Last Updated: Thu Dec 29, 2011 11:06 am (KSA) 08:06 am (GMT)

Virginity tests and the honor of the Egyptian revolution

Mohamed Amin

Since the beginning of the revolution, Egypt has been subjected to virginity tests on a daily basis. The way Mubarak’s trial has been going is a virginity test … the crushing of revolutionaries is a virginity test … the dragging of girls through the streets is a virginity test … the talk about a commission for the propagation of virtue and the prohibition is like is a virginity test … invading the privacy of people and questioning their honor is a virginity test.

The case of such tests is not at all different from all those above-mentioned examples, for the honor of the revolution is inspired by the honor of Egypt and vice versa. The administrative court ruled that army officers are not to perform virginity tests on female protestors and youths led a march to Tahrir to celebrate the verdict and the courage of Samira Ibrahim, the victim of virginity tests.

Today in Mubarak’s trial, Egypt is going through a virginity test again. An entire year has not been enough to try an ousted president who was a symbol of corruption? True, his imprisonment is no good if we take into consideration his health condition, yet the verdict will be a restoration of Egypt’s and the revolution’s dignity, exactly like the verdict in Samira’s case restored dignity to her and other girls who went through the same experience. Egypt had been going through a virginity test for 30 years, and for a whole year no verdict was issued to vindicate it!

Some might ask, “Doesn’t the revolution want justice to take its course?” And I answer, “Of course we want justice, but we don’t want to be fooled into allowing the culprits to rearrange their files and come up with evidence that acquit them.” Courts only deal with documents and not with what they know. Therefore, we are now facing a serious problem: What if the ousted president is proven innocent?

Will the ousted president and his men be released? Is there no penalty for violating Egypt’s honor? Will the crime of virginity tests go unpunished? Was slandering Mubarak enough? Is there a wish to see Mubarak acquitted? Did the military council pledge not to punish Mubarak? Is he going to spend the rest of his life in the medical center? Are some Gulf nations sponsoring the trial financially and morally?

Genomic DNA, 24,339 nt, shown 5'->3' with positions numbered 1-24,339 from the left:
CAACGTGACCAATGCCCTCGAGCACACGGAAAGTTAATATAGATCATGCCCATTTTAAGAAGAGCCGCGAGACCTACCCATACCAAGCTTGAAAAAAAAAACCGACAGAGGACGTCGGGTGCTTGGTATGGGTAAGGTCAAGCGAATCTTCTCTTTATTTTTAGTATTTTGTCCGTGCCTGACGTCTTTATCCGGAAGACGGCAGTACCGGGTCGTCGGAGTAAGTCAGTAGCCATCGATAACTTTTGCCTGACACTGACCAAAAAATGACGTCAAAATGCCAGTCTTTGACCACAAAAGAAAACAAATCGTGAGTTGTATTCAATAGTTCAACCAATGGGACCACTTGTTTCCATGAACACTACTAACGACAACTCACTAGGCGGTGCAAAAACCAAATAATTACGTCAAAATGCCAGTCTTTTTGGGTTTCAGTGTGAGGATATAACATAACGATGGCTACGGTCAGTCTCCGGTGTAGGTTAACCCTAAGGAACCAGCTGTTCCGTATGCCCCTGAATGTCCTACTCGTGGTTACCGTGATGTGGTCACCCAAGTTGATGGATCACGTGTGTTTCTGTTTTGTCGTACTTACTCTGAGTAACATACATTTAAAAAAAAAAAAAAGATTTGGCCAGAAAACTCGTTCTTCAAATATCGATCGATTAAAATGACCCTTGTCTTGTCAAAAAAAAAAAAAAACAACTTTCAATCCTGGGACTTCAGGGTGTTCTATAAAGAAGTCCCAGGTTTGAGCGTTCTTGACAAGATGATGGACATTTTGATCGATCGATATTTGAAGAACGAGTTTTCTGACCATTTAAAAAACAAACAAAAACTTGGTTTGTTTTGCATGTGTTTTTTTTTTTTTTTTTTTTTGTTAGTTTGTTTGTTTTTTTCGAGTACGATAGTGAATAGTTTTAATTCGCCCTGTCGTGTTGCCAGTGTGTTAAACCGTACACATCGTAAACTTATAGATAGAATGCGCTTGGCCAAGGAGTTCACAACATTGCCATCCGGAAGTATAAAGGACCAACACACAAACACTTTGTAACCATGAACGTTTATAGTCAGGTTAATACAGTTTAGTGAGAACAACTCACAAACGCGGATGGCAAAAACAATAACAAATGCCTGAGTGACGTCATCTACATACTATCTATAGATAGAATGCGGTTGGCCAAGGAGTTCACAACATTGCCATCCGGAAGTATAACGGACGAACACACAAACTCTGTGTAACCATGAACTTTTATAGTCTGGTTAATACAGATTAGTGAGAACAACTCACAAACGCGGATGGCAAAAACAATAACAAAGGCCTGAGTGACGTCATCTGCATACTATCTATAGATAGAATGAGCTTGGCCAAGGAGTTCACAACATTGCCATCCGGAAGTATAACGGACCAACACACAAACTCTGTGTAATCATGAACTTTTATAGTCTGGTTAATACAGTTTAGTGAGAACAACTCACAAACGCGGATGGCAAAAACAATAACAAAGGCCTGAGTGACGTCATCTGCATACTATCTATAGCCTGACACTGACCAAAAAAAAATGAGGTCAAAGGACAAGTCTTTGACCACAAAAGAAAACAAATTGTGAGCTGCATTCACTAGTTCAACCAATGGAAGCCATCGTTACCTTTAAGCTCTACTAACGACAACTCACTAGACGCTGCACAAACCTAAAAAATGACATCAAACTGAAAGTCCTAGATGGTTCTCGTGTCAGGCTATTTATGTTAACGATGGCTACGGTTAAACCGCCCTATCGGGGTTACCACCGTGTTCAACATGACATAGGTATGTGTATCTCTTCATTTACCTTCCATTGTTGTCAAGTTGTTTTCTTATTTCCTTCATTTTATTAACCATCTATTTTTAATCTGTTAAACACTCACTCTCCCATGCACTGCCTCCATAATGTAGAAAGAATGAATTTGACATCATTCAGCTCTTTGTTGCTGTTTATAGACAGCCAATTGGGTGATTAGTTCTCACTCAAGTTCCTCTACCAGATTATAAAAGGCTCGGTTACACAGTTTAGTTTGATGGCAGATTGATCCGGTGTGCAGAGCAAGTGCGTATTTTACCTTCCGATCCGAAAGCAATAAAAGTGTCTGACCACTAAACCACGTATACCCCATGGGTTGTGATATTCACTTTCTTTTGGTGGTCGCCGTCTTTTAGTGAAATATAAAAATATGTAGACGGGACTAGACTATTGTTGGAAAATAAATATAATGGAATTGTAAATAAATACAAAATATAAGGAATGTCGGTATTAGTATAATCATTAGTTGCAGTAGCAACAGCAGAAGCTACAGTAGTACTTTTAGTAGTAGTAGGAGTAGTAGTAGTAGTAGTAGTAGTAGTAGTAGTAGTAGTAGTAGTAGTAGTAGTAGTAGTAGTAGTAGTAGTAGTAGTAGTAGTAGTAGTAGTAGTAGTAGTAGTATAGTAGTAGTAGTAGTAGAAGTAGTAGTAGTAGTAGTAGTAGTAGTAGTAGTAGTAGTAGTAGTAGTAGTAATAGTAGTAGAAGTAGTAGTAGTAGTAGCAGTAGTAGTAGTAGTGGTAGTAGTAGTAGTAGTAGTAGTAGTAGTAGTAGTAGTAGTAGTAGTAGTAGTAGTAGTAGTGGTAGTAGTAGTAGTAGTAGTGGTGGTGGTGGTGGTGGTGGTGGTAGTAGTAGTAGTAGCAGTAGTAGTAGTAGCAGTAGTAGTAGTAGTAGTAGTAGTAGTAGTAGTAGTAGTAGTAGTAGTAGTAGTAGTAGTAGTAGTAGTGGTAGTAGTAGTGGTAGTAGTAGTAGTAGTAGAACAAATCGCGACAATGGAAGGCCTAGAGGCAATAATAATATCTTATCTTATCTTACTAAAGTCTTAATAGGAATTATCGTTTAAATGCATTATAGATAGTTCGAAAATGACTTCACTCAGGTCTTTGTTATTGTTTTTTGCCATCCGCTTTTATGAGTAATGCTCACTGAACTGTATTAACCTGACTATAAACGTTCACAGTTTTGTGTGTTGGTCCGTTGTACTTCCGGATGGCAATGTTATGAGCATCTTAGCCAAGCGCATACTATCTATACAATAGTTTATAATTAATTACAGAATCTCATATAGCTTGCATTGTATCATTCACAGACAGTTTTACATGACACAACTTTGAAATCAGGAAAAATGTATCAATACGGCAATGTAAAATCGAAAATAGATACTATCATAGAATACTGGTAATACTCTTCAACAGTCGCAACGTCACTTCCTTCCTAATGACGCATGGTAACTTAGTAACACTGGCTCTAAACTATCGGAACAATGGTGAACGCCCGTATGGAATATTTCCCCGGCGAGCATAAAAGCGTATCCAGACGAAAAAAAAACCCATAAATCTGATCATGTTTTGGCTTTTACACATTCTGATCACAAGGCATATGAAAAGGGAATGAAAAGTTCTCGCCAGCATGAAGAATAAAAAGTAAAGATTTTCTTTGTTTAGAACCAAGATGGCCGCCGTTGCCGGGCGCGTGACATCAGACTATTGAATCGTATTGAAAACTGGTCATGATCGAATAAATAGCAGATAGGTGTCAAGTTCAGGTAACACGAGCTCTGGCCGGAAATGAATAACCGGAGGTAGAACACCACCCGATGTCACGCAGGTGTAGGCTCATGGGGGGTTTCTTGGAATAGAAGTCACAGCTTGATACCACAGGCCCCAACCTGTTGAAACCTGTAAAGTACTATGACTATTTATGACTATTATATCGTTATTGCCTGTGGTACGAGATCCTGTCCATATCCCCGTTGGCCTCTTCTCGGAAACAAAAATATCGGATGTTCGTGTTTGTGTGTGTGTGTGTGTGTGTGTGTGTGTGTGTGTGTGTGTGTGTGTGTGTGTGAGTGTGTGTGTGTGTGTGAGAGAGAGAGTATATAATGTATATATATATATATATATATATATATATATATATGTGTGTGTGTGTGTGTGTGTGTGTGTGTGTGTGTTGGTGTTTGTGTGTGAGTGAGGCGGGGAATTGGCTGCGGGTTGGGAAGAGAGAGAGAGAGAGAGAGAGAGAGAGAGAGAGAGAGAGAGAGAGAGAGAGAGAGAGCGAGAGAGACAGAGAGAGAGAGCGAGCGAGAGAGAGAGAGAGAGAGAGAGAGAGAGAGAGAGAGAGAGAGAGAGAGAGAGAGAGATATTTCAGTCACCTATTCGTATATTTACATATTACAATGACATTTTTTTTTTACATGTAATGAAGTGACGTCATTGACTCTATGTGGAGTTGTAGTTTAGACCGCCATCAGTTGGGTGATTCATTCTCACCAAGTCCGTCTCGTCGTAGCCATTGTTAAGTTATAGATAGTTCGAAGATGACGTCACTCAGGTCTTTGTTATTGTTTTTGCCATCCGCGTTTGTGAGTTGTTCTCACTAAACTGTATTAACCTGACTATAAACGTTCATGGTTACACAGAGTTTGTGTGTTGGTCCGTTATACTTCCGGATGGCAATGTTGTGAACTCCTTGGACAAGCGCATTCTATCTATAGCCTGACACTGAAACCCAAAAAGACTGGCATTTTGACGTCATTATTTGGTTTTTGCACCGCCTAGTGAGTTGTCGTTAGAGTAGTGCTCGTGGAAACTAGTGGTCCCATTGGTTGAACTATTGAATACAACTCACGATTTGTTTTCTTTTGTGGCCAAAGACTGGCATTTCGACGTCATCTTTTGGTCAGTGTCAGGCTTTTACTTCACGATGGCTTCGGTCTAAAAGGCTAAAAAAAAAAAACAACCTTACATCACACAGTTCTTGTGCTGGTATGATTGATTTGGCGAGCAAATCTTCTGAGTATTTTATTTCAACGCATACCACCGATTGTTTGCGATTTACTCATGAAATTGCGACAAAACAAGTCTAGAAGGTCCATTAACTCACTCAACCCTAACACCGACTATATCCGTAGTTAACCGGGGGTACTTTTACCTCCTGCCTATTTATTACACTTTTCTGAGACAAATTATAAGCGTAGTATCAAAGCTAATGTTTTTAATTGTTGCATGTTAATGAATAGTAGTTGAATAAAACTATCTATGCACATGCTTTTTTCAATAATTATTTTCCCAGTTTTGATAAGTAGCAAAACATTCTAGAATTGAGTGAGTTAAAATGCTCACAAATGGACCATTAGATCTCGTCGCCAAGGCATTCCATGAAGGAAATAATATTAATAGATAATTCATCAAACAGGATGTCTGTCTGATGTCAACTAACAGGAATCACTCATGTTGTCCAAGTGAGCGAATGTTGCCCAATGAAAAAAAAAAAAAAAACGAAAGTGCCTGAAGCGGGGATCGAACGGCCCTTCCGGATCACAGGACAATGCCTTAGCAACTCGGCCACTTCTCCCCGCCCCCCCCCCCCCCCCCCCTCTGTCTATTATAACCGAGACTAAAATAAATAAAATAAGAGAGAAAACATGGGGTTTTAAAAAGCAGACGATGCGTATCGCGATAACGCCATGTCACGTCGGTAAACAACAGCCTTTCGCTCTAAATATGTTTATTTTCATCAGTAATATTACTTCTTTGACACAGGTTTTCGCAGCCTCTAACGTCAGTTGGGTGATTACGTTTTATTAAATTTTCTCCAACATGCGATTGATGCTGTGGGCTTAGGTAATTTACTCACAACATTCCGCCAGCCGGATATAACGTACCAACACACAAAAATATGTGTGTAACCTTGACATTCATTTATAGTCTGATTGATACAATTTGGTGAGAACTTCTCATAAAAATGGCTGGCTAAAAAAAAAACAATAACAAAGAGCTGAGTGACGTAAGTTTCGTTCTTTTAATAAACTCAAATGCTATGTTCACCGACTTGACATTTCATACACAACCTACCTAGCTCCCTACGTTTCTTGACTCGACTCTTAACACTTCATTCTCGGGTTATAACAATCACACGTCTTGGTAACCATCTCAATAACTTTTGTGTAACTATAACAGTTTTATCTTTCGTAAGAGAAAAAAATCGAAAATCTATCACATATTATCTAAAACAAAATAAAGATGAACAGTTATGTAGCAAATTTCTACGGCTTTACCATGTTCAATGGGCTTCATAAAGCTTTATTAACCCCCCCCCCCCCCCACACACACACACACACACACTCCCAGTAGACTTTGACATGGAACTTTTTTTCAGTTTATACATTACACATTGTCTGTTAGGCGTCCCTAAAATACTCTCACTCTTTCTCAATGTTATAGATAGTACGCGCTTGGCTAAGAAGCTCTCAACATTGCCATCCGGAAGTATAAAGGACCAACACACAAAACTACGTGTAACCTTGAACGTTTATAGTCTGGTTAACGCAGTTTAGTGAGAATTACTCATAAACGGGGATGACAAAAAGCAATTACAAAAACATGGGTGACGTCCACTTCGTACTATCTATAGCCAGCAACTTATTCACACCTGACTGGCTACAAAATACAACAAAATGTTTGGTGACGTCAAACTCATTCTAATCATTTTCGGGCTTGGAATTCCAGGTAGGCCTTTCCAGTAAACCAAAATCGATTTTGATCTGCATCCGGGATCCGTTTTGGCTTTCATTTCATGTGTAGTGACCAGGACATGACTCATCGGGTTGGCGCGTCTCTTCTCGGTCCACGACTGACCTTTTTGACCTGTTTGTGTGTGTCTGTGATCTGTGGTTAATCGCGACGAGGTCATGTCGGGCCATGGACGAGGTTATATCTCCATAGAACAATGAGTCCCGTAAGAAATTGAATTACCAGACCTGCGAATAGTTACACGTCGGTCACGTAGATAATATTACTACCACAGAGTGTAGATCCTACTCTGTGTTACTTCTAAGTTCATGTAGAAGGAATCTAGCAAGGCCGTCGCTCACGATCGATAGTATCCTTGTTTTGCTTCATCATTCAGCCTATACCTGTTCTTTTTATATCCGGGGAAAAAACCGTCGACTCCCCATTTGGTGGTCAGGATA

A more provocative question: Did the Muslim Brotherhood vow not to bring up the issue of the trial? Is there a deal that involves the trial, the parliament, and the next government? Did Arab parties make a deal with internal parties like the military council to end this trial issue? Will the whole thing be postponed till after the new parliament?

I do not want my words to seem as if they mean I believe that the judiciary is still infiltrated and politicized or that the judiciary is making sure not to upset public opinion. The first means the judiciary is getting orders from above and the second means it is fawning toward the revolutionaries. I mean neither of the two. What I mean is that somebody arranged the files and handed them to the court in the right time. This was not done by an Egyptian lawyer, but by an Arab one, specifically Kuwaiti.

I don’t know how the trial will end. I do not want to be deceived. Will whoever trampled on Samira’s honor do that same with Egypt’s honor through Mubarak’s trial? The honor of the revolution requires a fair trial, not a fake one. Mubarak’s crime requires no documents and no volunteer lawyers, and if we are trying Mubarak to get the money back, let me tell you that the money is not coming back!

First published in al-Masry al-Youm on December 28, 2011 and translated from Arabic by Sonia Farid

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